Wednesday, October 17, 2007

Intersections Dialogue

Work : Detroit 
An ongoing series of dialogues among makers of creative work

Join us Wednesday, October 17, 2007 from 6:30 pm to 8 pm for a conversation with the participants in the current exhibition “Intersection” featuring:
Jim Cogswell, Jack Johnson, Stephanie Rowden, Stephen Schudlich, Gary Schwartz, Nick Tobier

The series “Intersections” brings together makers of creative works from Detroit, Ann Arbor, and beyond in a dialogue with each other and the audience about their process, practice, and purpose. On this fertile crossroads between regions and disciplines, multiple viewpoints converge, ideas collide, and new perspectives bloom.

This evening’s Intersection event includes those artists whose work directly addresses the intersection of Mack/Martin Luther King and Woodward -- Work : Detroit’s location. Jim Cogswell’s work turns the windows of the building into a colorful mural, while Gary Schwartz presents the animated adventures of Judge Woodward, the architect behind Detroit’s street plan. Jack Johnson and Stephen Schudlich both worked with trash collected found on the scene, with the former turning it into a three-dimensional composition and the latter into a systematic color chart for the urban environment. Sound artist Stephanie Rowden documents oral histories of the neighborhood and Nick Tobier engaged Detroiters waiting for the bus.

Join us at Work @ Detroit for this unique opportunity to participate in a dialogue with makers of creative work and contribute to the new discoveries that emerge along the way.

Intersection runs 22 September – 2 November 2007
Hours Tuesday – Friday 10am to 5pm
Work : Detroit Gallery, 3663 Woodward Ave., Detroit, MI 48201
Reception Desk: 313 593-0527

Exhibition and artist information:

Friday, September 28, 2007

Thursday, September 27, 2007

Intersection Press

A list of media coverage for the exhibition.

UM internal Vodcast/UM News Service:

Metro Times preview:

Real Detroit (blurb):

Model D - Detroit:

The Detroit News:

WDET (live) Radio (we’re at about the 45 minute mark):

Metro Times event coverage:

Real Detroit blurb:

Marilyn Zimmerwoman and Bob Sickles

giclee print

Marilyn Zimmerman is a photography/installation/performance artist and curator and an associate professor of the Department of Art and Art History, Wayne State University, Detroit. She is also a post-modern post hippie anticensorship feminist working in collaborative communitarian projects envisioning an urban utopia Her interrelated and often collaborative social documentary projects involve re-envisioning and transforming societal patterns inclusive of race/class/gender, the urban past, the (post) nuclear family and the representation of aging and women. Her work in the collections of the Art Institute of Chicago, The ABN-AMRO Bank of Amsterdam, the Victoria and Albert Museum, London, England.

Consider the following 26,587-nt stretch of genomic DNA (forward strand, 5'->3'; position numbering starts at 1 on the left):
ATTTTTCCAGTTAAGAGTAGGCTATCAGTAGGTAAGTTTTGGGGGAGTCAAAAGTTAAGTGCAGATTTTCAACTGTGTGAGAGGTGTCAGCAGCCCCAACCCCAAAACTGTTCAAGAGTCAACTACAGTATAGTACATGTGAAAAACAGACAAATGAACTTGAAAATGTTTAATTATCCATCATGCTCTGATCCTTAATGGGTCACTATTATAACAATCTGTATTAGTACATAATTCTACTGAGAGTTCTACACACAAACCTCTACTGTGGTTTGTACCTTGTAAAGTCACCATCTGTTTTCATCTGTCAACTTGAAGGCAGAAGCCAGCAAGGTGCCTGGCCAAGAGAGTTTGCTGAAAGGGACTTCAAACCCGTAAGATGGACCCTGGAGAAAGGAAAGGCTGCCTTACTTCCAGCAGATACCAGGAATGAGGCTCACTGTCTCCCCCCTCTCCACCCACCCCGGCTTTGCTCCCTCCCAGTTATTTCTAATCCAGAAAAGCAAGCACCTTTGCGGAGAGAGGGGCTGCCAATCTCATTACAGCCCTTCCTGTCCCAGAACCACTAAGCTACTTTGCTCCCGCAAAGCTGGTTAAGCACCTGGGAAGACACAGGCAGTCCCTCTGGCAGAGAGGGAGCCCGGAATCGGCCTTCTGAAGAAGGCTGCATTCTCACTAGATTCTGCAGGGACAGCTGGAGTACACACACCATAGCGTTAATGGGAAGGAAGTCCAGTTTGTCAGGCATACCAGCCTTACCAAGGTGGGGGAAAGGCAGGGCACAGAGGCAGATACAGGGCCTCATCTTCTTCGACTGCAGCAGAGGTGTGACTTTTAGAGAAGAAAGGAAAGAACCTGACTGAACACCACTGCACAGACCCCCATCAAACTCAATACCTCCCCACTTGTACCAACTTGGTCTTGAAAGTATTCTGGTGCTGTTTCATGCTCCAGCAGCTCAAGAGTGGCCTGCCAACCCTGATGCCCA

Bob Sickles is invested in both traditional and digital photo practices and specializes in the mapping of 3 Dimensional spaces both real and imagined into 2 Dimensional visualizations. He is an alumni of Wayne State University's Department of Art and Art History, a WSU Master of Library and Information Science Candidate and currently teaching at WSU.

Vito Jesus Valdez

Memorial to Native Peoples/Border Baroque
(Memorial located west of this intersection in Wick Park between Martin Luther King Blvd and Davenport)

Border Baroque #1 is part of a series of multi-layered works that look at immigration and US borders – those crossing over as well as those living here. Who came first? Who is the immigrant? From the earliest settlement at the river came our first footpath and trail into a road – one later called Woodward.

With a history of people arriving here from all over the globe, Detroit is a great intersection for many cultures. Crossing rivers, oceans, bridges and borders they came to find work and we took them in. They arrived at Michigan Central and took cable cars into the city where Woodward was a central artery separating east from west. This artery continues to reflect the migration and ensuing cultural diversity of our city.